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Will it snow? How much will it snow? When will it snow?

These are common questions heading into the winter season in many parts of the country. Even states where snow isn’t a usual occurrence might wonder just how cold it will get. Polar vortexes and blasts of Arctic air can leave people wearing jackets even in the Bahamas. Climate change is making the cold season fiercer and more unpredictable than ever, and that leaves people turning to traditional sources for predictions for the 2021-2022 winter season.

One farmer’s almanac has been predicting winter weather for decades. While some dismiss such things as quaint traditions, the accuracy rate of this particular almanac is an astounding 80 percent. They say that this coming winter is going to be long, cold, and wet.

Even though the almanac is a traditional source of information, it does rely on sciences that have gotten very modern. These include atmospheric conditions and solar data.

Actually specifying dates and precipitation amounts is the job of your local weatherman, but general predictions about the climate can help people plan their winter out better. Knowing that things might be colder and wetter longer than usual might help them avoid early spring trips that could go badly without good weather. In fact, those living in northern latitudes might even plan a mid-winter trip to the tropics or Caribbean just to get a quick break from all the cold and mess.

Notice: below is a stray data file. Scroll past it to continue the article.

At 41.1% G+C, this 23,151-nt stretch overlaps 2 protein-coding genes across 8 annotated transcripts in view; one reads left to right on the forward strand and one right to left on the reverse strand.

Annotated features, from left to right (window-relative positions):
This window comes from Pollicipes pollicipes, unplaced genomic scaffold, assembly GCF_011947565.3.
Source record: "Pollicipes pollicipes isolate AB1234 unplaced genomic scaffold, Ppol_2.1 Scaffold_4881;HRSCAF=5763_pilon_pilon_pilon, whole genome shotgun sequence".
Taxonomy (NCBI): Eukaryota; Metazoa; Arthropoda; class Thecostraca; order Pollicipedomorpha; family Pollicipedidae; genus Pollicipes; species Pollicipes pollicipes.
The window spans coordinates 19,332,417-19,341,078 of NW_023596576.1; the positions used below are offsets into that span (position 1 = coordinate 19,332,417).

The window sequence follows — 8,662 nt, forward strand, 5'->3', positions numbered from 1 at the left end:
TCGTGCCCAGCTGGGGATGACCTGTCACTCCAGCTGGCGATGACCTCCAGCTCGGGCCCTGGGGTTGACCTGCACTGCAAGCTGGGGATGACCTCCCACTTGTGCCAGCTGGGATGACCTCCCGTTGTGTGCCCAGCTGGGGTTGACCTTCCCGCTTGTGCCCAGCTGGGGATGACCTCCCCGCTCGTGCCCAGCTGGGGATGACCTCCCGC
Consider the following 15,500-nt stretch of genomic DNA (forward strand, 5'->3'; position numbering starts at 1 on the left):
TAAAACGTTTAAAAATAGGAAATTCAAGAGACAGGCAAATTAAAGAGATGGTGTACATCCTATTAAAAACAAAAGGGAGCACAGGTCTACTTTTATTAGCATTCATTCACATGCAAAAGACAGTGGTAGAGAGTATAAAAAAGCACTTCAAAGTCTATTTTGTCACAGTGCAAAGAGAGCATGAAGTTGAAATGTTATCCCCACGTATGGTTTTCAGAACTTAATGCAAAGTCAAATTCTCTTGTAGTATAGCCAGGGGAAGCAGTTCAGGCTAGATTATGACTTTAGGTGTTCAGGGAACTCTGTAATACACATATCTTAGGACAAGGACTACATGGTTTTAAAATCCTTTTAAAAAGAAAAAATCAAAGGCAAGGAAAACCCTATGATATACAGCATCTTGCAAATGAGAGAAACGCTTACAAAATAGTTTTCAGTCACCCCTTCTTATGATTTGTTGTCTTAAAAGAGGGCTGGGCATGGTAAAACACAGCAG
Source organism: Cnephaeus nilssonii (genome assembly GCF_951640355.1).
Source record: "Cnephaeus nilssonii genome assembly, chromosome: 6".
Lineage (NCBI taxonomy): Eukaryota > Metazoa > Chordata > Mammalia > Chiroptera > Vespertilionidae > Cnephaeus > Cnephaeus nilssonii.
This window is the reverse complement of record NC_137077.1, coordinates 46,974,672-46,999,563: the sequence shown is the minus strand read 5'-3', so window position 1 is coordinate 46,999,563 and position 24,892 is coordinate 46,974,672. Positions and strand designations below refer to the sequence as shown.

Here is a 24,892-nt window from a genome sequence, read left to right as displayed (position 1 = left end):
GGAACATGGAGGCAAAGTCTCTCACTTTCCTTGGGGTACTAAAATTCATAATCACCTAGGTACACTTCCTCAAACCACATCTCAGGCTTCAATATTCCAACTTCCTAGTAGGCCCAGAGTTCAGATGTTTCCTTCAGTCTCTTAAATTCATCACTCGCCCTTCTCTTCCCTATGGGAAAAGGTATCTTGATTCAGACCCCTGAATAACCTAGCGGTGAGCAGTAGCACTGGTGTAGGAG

While everyone can benefit from such future knowledge, farmers are still likely the ones to benefit the most. They need to get all the productivity they can out of their farms, and planting too soon can mean risking loss of crops. Likewise, waiting too long can mean skipping out on days where plants could be growing.

Even residential citizens can adjust growing schedules on such information. Knowing when winter will actually end can mean planting seedlings in containers indoors or perhaps a greenhouse before transferring the plants to actual soil as soon as it is safe. Doing so can mean getting a jump ahead on certain crops by six weeks to two months, possibly opening up terrain later in the summer for a second fall crop or harvest for more food.